TY - JOUR

T1 - Grevasse patterns and the strain-rate tensor

T2 - A high-resolution comparison

AU - Harper, J. T.

AU - Humphrey, N. F.

AU - Pfeffer, W. T.

PY - 1998

Y1 - 1998

N2 - Values of the strain-rate tensor represented at a 20 m length scale are found to explain the pattern and orientation of crevasses in a 0.13 km2 reach oHVorthington Glacier, Alaska, U.S.A. The flow field of the reach is constructed from surveyed displacements of 110 markers spaced 20-30 m apart. A velocity gradient method is then used to calculate values of the principal strain-rate axes at the nodes of a 20 m × 20 m orthogonal grid. Crevasses in the study reach are of two types, splaying and transverse, and are everywhere normal to the trajectories of greatest (most tensile) principal strain rate. Splaying crevasses exist where the longitudinal strain rate (ε̇x) is < 0 and transverse crevasses are present under longitudinally extending flow (i.e. ε̇x > 0). The orientation of crevasses changes in the down-glacier direction, but the calculated rotation by the flow field does not account for this change in orientation. Observations suggest that individual crevasses represent local values of the regional flow field and are transient on the time-scale of 1-2 years; they are not persistent features that are translated and rotated by flow. Crevasse patterns are thus found to be a useful tool for mapping the strain-rate tensor in this reach of a temperate valley glacier.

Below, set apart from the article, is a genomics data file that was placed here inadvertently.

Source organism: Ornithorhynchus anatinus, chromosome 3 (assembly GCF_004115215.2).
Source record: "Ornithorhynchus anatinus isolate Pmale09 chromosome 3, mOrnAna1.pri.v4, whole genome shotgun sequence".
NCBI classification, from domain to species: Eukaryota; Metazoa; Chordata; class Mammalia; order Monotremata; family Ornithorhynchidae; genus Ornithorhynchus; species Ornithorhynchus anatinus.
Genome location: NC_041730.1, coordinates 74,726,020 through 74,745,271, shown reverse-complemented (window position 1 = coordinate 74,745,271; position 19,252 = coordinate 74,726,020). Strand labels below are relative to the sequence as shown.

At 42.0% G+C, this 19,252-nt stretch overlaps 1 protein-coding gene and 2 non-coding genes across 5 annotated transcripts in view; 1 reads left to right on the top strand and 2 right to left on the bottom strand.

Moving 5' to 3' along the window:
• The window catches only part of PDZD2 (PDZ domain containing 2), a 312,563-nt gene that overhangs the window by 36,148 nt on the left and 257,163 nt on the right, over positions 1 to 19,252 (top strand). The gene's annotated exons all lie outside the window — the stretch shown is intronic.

AB - Values of the strain-rate tensor represented at a 20 m length scale are found to explain the pattern and orientation of crevasses in a 0.13 km2 reach oHVorthington Glacier, Alaska, U.S.A. The flow field of the reach is constructed from surveyed displacements of 110 markers spaced 20-30 m apart. A velocity gradient method is then used to calculate values of the principal strain-rate axes at the nodes of a 20 m × 20 m orthogonal grid. Crevasses in the study reach are of two types, splaying and transverse, and are everywhere normal to the trajectories of greatest (most tensile) principal strain rate. Splaying crevasses exist where the longitudinal strain rate (ε̇x) is < 0 and transverse crevasses are present under longitudinally extending flow (i.e. ε̇x > 0). The orientation of crevasses changes in the down-glacier direction, but the calculated rotation by the flow field does not account for this change in orientation. Observations suggest that individual crevasses represent local values of the regional flow field and are transient on the time-scale of 1-2 years; they are not persistent features that are translated and rotated by flow. Crevasse patterns are thus found to be a useful tool for mapping the strain-rate tensor in this reach of a temperate valley glacier.

UR - http://www.scopus.com/inward/record.url?scp=0031785223&partnerID=8YFLogxK

U2 - 10.1017/s0022143000002367

DO - 10.1017/s0022143000002367

M3 - Article

AN - SCOPUS:0031785223

SN - 0022-1430

VL - 44

SP - 68

EP - 76

JO - Journal of Glaciology

JF - Journal of Glaciology

IS - 146

ER -